lenaitch

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For now I would review where the Surrey RCMP are weak in dealing with stuff and have the existing Surrey police focus on those areas. Perhaps schools, small gangs and community should be the SPS mandates. General street level and international threats are RCMP mandates?
Having two concentric police services is astonishingly inefficient and a potential recipe for disaster. I can only assume there is a transition plan with one service growing and the other pulling back. They either need to continue with that or reverse it.
 

Kilted

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That pops up every now and again from Peel and I suppose not surprising in an election year. It's always over money in vs. benefits from the Region. It has bubbled up every now again in Chatham-Kent as well in terms of the imbalance between the larger city and surrounding smaller ones. Both Mississauga and Brampton are much, much bigger that when they were formed in the early '70s and maybe they could be viable on their own. They might want to be careful what they wish for; this provincial government could just as easily turn around and imposed a single-tier government for all three, or just the two and cut Caledon out of it. It has shown it is not averse to getting up to its elbows in municipal affairs.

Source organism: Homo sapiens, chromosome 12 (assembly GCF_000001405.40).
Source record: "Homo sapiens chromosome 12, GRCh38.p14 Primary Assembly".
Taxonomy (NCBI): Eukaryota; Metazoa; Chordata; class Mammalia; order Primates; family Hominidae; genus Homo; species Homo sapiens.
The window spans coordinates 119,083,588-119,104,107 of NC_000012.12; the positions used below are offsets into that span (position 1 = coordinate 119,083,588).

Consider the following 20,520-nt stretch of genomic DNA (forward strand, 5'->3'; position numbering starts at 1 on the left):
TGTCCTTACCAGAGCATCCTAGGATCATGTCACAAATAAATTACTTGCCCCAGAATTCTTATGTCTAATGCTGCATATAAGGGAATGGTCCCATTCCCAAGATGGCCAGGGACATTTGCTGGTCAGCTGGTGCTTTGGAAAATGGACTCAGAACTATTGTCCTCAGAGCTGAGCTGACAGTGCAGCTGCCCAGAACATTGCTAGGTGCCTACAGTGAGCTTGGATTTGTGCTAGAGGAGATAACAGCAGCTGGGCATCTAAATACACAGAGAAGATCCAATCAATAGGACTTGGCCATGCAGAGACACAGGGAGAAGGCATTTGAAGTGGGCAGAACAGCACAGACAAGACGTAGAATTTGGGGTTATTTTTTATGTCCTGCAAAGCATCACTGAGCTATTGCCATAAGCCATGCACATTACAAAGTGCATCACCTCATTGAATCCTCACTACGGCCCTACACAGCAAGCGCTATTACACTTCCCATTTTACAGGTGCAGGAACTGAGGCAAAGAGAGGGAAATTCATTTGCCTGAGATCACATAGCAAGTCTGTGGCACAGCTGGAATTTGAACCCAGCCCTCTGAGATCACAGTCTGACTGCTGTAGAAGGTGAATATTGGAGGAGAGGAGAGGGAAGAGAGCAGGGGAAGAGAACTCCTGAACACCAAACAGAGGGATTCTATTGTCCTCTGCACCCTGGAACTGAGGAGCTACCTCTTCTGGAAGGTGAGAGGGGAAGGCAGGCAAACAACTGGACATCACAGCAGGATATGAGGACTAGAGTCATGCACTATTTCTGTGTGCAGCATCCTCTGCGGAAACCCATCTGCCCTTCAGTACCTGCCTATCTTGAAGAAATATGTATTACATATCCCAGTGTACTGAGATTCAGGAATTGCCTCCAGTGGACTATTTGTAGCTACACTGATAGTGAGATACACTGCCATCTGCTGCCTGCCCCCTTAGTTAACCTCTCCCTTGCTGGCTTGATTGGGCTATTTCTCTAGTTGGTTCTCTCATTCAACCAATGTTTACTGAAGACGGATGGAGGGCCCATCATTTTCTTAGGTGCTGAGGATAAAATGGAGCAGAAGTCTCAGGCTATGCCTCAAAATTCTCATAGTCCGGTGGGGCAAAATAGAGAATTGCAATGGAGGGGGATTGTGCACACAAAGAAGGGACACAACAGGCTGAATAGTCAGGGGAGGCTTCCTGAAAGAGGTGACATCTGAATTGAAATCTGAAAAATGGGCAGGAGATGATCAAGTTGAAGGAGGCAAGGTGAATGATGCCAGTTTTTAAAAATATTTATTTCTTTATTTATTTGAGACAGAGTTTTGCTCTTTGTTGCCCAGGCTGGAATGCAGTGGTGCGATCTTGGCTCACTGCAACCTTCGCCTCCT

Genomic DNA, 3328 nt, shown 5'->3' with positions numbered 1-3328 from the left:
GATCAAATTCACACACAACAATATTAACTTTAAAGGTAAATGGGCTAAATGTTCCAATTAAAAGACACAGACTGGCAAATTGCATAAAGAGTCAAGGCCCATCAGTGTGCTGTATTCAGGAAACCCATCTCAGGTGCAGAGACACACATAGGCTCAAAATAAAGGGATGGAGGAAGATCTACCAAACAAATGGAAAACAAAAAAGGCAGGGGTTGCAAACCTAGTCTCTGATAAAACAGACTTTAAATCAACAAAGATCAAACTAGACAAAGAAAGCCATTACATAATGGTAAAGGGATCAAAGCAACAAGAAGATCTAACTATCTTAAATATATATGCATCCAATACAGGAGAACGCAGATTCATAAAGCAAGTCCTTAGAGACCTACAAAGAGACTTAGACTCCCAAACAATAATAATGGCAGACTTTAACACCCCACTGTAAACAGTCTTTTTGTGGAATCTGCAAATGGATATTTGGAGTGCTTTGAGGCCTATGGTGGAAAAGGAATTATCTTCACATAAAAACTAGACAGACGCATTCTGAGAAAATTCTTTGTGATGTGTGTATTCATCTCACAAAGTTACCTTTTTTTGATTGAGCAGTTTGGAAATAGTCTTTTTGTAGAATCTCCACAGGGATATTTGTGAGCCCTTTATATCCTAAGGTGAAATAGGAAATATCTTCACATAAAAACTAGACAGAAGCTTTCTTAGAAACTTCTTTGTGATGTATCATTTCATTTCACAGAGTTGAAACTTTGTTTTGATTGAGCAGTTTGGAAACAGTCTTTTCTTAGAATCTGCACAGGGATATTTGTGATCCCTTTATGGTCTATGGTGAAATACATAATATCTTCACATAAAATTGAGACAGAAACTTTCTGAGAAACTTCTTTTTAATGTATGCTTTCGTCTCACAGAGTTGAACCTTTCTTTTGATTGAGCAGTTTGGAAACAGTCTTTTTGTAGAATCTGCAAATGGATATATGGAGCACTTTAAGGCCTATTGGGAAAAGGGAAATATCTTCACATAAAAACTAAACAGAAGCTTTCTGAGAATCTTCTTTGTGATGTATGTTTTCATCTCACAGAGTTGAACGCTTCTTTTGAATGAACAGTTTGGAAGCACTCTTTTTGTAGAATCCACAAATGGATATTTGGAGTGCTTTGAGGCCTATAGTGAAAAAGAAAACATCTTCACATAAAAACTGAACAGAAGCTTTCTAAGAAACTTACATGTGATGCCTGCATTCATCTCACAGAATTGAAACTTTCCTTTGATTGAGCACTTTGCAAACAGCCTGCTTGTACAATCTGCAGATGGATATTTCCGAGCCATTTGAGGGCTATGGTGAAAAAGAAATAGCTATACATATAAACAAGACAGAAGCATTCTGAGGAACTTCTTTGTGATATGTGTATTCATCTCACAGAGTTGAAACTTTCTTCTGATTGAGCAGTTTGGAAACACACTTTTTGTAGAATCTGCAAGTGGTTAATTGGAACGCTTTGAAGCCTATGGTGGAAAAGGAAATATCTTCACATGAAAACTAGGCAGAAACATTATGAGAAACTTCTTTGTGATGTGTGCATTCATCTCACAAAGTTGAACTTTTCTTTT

I can see it now, the City of Brampton-Mississauga in a 1998 Toronto-type of way.
 

Colin Parkinson

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Having two concentric police services is astonishingly inefficient and a potential recipe for disaster. I can only assume there is a transition plan with one service growing and the other pulling back. They either need to continue with that or reverse it.
Maybe, but it is, what it is and since they currently have two police forces, get the smaller one to focus in on very local tasks and let the RCMP cover off general duties and federal mandate stuff. I know for a fact that the school resource officer program there is in dire need of bodies and you could use most of them just for that and combating youth gangs.
 

brihard

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Maybe, but it is, what it is and since they currently have two police forces, get the smaller one to focus in on very local tasks and let the RCMP cover off general duties and federal mandate stuff. I know for a fact that the school resource officer program there is in dire need of bodies and you could use most of them just for that and combating youth gangs.
Surrey RCMP detachment members don’t work federal stuff. There’s an entirely separate federal policing business line within RCMP for things like national security, transnational organized crime, and border enforcement. Separately, BC has integrated (RCMP + municipal) units for provincial level organized crime, traffic enforcement, etc. Surrey RCMP and Surrey Police Service fully overlap and are in the process of transitioning the one to the other. Both have constables and front line supervisors on the road, in some cases under each others’ supervision. The transition, so far as I can tell, is early into the messiest and most confusing part. @RedFive could probably enlighten us further.